I remember seeing "Hannibal For King" around 2008, on YouTube.
He went from doing a dip to levitating, between two benches.
The man was floating.
It was beast mode and smooth at the same time.
I had never seen anything like that.
And it became my all time favorite calisthenics move.
For several reasons.
Yes there are other very cool moves in calisthenics.
But this one is unique.
Here are a few tips when you train your front lever:
Arean's back lever is not perfect yet, but he came a long way, from when he started!
It's a movement that is harder than it looks.
Not only because of the strength component but also the mobility requirements, because the bar is behind you.
This alters our perception and body mechanics (similar to a handstand, or just standing on leg with your eyes closed, for example).
That means the back lever requires extra focus on legs, hips, ribs and shoulder placement.
Here is how to practice the back lever with negatives, IF you can already do a good static tuck hold:
The Secret To Better Handstands?
The handstand is a journey!
No matter what your current level is, there is always something to learn and improve.
This video is great for handstand beginners and intermediate level.
Do the following exercises to improve your handstand:
- Shoulder mobility drills (overhead and lateral) x 1 min x 3 sets
- Tuck jumps x 5 x 3-5 sets
- Clean pike lean and hold x 10-15 sec x 3-5 sets
- Donkey kicks x 5 x 3-5 sets
Make sure to warm up your wrists thoroughly before each handstand session and do NOT over train it if you feel your wrists getting tender or sore.
Switch to another body part to finish your training session, rest your wrists for 1-2 days and go at it again!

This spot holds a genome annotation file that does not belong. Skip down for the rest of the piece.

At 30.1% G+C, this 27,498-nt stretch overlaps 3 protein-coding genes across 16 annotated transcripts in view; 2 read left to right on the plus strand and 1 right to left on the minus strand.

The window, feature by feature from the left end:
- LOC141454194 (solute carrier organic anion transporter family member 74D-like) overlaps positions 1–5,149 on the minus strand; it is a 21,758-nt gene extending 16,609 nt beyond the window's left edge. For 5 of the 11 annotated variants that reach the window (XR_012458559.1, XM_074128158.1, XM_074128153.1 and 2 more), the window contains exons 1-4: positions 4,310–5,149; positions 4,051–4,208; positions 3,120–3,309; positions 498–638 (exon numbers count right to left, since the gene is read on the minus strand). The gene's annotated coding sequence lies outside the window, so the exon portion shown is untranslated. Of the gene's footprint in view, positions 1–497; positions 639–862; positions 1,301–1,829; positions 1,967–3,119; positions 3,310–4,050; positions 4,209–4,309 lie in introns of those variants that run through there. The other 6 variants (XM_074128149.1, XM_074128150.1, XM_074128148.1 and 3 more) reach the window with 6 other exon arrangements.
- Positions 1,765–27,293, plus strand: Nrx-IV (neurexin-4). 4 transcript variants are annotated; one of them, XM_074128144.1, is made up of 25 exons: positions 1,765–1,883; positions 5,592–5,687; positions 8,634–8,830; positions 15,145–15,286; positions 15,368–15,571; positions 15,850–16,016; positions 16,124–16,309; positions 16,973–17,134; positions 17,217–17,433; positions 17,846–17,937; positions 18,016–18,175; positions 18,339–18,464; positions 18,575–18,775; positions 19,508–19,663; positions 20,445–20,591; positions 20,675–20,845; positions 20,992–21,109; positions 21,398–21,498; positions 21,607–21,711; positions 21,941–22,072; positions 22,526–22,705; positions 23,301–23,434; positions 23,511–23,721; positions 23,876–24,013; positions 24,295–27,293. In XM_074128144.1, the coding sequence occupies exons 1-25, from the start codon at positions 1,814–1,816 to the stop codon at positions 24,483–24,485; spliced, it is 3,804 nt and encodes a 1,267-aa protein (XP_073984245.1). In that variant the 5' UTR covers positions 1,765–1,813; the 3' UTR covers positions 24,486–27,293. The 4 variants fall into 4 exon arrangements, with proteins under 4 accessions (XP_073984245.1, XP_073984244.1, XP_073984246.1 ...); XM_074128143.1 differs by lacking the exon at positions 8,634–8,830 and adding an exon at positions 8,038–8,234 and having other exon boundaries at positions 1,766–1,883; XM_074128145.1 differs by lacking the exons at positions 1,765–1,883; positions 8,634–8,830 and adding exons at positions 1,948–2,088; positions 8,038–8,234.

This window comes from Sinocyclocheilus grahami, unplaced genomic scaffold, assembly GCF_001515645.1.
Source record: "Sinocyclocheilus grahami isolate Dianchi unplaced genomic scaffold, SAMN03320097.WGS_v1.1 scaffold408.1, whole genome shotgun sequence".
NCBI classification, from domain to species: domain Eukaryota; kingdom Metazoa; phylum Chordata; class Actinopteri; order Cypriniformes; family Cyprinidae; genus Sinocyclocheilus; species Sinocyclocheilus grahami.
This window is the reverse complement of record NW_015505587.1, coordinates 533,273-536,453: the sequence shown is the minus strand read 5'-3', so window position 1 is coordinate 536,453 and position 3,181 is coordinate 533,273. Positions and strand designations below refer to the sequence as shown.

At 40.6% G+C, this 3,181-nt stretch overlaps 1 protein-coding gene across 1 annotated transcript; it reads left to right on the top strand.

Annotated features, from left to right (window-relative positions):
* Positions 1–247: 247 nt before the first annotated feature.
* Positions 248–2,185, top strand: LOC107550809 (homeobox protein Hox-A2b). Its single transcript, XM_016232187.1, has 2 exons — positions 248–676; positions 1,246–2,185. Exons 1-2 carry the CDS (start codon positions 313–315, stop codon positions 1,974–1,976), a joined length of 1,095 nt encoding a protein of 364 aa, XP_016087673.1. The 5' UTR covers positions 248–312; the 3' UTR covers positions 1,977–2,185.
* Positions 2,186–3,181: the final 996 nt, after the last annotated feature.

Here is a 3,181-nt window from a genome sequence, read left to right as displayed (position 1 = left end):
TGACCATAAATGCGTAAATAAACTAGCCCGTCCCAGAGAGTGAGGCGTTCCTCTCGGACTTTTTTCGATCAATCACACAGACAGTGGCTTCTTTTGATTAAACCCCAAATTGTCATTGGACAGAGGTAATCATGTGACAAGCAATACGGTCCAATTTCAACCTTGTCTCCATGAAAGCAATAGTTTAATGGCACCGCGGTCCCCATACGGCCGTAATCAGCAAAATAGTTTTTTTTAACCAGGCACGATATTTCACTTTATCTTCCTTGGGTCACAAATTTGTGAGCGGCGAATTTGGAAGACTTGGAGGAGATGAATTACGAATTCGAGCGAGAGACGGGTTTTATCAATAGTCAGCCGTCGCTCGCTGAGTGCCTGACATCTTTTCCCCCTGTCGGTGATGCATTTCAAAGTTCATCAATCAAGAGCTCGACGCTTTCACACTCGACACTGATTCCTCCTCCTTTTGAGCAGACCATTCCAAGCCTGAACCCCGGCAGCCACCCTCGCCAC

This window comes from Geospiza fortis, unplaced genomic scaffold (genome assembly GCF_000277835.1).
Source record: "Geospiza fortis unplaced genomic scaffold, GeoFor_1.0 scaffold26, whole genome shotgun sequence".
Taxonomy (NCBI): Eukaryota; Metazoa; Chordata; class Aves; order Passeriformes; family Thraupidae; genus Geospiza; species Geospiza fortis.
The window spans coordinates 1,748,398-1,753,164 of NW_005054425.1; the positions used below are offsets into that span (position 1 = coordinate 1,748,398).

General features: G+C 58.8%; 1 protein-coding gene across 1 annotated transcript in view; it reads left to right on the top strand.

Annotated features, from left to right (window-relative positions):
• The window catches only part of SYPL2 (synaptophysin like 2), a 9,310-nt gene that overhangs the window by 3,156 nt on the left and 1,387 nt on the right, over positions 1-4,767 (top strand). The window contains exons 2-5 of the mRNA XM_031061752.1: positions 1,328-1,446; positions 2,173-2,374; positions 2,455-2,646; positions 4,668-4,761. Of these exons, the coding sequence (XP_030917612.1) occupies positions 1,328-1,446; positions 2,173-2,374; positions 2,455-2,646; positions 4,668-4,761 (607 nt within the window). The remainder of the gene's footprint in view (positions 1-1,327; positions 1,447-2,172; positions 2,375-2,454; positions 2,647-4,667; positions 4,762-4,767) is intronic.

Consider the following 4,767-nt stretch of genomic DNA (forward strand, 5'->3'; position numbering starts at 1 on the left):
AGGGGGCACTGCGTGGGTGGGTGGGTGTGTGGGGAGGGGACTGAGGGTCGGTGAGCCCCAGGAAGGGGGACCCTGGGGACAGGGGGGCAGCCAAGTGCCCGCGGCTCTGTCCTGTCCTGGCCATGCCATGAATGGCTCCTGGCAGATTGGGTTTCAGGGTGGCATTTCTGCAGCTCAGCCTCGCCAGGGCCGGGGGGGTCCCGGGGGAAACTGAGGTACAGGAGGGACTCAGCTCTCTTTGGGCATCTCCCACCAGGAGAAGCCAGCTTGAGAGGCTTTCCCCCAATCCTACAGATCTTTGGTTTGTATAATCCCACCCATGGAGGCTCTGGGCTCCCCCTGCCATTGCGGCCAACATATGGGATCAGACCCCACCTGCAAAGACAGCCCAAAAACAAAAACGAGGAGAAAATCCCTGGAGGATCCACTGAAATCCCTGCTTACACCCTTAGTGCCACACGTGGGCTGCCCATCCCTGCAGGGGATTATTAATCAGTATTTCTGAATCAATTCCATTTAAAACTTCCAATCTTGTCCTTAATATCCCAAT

It requires a very strong back and core, as well as good shoulder and hip mobility.
- One of the best way to train it is the advanced tuck hold.
Here are some pointers:
The goal is to hold that position for as long as you can and repeat for 5 sets.
- You can also combine the advanced tuck with full assisted holds using a resistance band. Wrap the band around the bar and place it around your feet and/or hips.
Go for 5-10 sets of max holds with the band.
- You can also practice negative front lever reps where you come from the top hold then descend and try to hold when your body becomes parallel to the ground.
Here again go for 5-10 negative repetitions.
- Lastly spend some time training your dragon flag as a great accessory...
I still do weekly.
But I HAD to scale back in order to shift my focus to shoulder and overall mobility for the last few years.
And it is paying off.
I am restarting moves like the handstand, muscle ups, playing tennis and paddle tennis without any pain, even minor, in my right shoulder.
Both shoulders feel more balanced, even if there is still a long way to go.
The point is that adaptation is key in training.
You always HAVE to adapt to the conditions you are in and find ways to improve and break plateaus.
Using a wall or bar is a great way to use support to train hip and shoulder extension.
Here are a few pointers:
Focus on “feeling” the alignment while holding. This will build body and spatial awareness as you practice.
Then use this feeling while...
A full flag requires strong anti-rotation strength, which signals deep rooted and stable core muscles.
It also builds great physical, mental strength (patience, dedication, consistency) and mobility as we practice it.
Like handstands and other isometric poses, there are countless little things to adjust in order to hold a "clean" version of the humanflag.
One of the most thing has to do with anti-rotation work during the hold, to prevent the hips and torso from pivoting upward.
This bias naturally occurs since it is an "easier" way to hold the pose.
Here is a very simple and good way to train for anti-rotation to activate obliques and other useful muscle parts.
It’s called the “side way deadhang” hold from a high bar.
You would start in a normal dead hang, shrugged up (aka lats engaged) and straight legs, toes pointing down.